My pre-teen niece recently celebrated another birthday. Prior to the festivities, I asked her what she was hoping to get.
“A typewriter!” came the enthusiastic response.
Taken aback, I paused. “Like… a computer?”
“No…a typewriter,” she repeated as if I had become deaf, and dumb.
“Oh. A typewriter. But why?” I queried.
She didn’t skip a beat. “Because they are cool.”
Still, I couldn’t quite wrap my head around the image of an young, modern girl sitting down to formulate a document via and old-fashioned typewriter, but what did I know. The fact that she even knew what a typewriter was floored me. But it became a strangely proud moment as I considered “hey, my niece knows what a typewriter is! Take that iPad society!”
It also got me thinking about the notion of “future retro,” which I might have just made up or might actually be a thing. Either way, when I say “future retro” I mean: what items of the recent past may someday become the “cool” things of the future? Like, will vintage-minded folks someday seek out “rare” 2014 skinny jeans? It’s a funny thought when applied to culture generally and in the present, but being “vintage” nowadays is serious business. Blame the cosplay geeks, hipsters, steampunk aficionadas if you like (I know I do), but lots of paraphernalia from whatever “good ol’ days” of your choosing has come back in style – from Victorian household goods such as typewriters to 1950s cookware. It begs the question, “What ‘future retro’ goods might my niece’s descendants someday seek out and call ‘cool’?” Here are a few ideas.
Watches are staples in any jewelry display, but are they truly a necessity anymore? Same goes for clocks – wall clocks, alarm clocks, grandfather clocks! When was the last time you bought one? For many people now, cell phones are their watches and clocks. Why spend the extra money onannoying artifacts that need batteries and are set wrong more often than not when you have a cell phone that can give you the most accurate time possible? Watches have become status symbols more than anything. And clocks, analog clocks…we’ll, they are cool to look at, but everyone knows that kids can’t tell time these days. It’s not hard to imagine a future vintage shop filled to the brim with these old-fashioned time-telling devices.
In a junk drawer somewhere, I have an old, beige, and very plastic landline phone. I’m pretty sure it came from the likes of Radio Shack and cost no more than fifteen dollars. It’s hard for me to consider that something like that ugly phone might be considered “cool” again, but it could happen! Of course, there are plenty of better-looking landline phones out there now and from the past, so the notion of being “cool” is relative. Regardless, there’s no doubt that landline phones will become a thing of the past. Which means they’ll become the kitsch of the future. Shoot, I bet those classic see-through phones from the 1980s will fetch millions! Or…maybe there will just be millions of them available. Either way, they’re bound to come back in fashion, even if there are used only as decoration.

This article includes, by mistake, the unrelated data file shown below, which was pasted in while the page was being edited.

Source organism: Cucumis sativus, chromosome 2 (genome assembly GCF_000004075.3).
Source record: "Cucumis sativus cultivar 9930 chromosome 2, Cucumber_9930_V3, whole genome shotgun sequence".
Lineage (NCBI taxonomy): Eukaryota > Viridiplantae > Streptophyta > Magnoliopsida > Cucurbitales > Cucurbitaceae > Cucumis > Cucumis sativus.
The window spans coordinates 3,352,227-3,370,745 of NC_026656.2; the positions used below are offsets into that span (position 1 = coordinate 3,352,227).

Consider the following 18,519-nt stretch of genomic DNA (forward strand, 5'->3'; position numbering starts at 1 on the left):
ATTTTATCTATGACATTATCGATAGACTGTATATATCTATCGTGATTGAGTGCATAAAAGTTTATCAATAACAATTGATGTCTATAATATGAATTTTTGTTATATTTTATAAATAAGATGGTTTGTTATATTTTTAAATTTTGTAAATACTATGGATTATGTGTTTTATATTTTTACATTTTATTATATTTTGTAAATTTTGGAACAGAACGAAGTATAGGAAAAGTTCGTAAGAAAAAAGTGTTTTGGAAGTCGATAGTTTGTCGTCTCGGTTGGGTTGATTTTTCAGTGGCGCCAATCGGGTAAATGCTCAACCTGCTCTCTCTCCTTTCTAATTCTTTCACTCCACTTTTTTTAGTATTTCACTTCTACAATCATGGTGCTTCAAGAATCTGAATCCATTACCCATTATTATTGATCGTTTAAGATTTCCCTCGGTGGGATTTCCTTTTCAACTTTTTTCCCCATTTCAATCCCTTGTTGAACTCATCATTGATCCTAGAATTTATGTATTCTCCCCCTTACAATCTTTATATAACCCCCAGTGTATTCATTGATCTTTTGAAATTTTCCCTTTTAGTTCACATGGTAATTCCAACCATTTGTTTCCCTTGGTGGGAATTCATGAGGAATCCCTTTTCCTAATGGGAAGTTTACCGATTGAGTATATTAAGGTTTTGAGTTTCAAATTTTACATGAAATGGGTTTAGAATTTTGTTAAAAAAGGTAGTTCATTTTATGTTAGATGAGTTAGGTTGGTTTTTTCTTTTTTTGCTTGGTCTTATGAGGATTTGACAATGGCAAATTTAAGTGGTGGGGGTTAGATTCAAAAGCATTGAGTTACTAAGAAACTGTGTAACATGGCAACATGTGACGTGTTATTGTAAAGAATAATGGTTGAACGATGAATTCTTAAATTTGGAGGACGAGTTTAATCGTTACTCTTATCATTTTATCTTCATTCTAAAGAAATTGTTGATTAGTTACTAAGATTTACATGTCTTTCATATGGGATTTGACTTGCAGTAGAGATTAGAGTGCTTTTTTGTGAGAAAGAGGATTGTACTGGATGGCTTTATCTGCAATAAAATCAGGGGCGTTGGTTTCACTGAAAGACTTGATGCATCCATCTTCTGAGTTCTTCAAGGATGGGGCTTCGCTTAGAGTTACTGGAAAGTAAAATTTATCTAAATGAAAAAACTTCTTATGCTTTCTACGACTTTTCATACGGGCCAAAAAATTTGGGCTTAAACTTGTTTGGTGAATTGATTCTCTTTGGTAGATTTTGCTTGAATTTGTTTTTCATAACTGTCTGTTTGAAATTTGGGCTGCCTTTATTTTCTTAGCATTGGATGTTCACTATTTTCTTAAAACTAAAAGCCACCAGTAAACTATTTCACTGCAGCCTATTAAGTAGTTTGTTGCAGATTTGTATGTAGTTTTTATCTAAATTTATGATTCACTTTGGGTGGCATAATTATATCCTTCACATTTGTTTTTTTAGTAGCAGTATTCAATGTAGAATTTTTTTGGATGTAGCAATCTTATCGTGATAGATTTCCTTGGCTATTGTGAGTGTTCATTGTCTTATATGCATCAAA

Despite repeated attempts to attain one as a birthday or Christmas gift in high school, I never received my own camera. Well, I know I’ll be able to rectify that in forty years because the vintage shops will be full of those little point-and-shoot babies! In the not so distant past, point-and-shoot cameras were dime-a-dozen, and they came in as many styles as there are stars in the sky! Right now, many photo enthusiasts are favoring older style cameras, early 20th century models completed with glass slides, black sheets, and flash bulbs the size of small animals. So it’s only a matter of time before the point-and-shoot film guzzlers enters the realm of vintage rediscovery. And never mind the film, because our future selves will no doubt be well-versed in the ways of retrofitting and repurposing.
What instances of recent past or current tech do you think will become the retro goodies of the future?
Like what you’ve just read? Cary posts to Geek Force Network every Friday; and you can also find more words that she put together in paragraphs at Recollections of Play, United We Game, and 8bit Kitchen.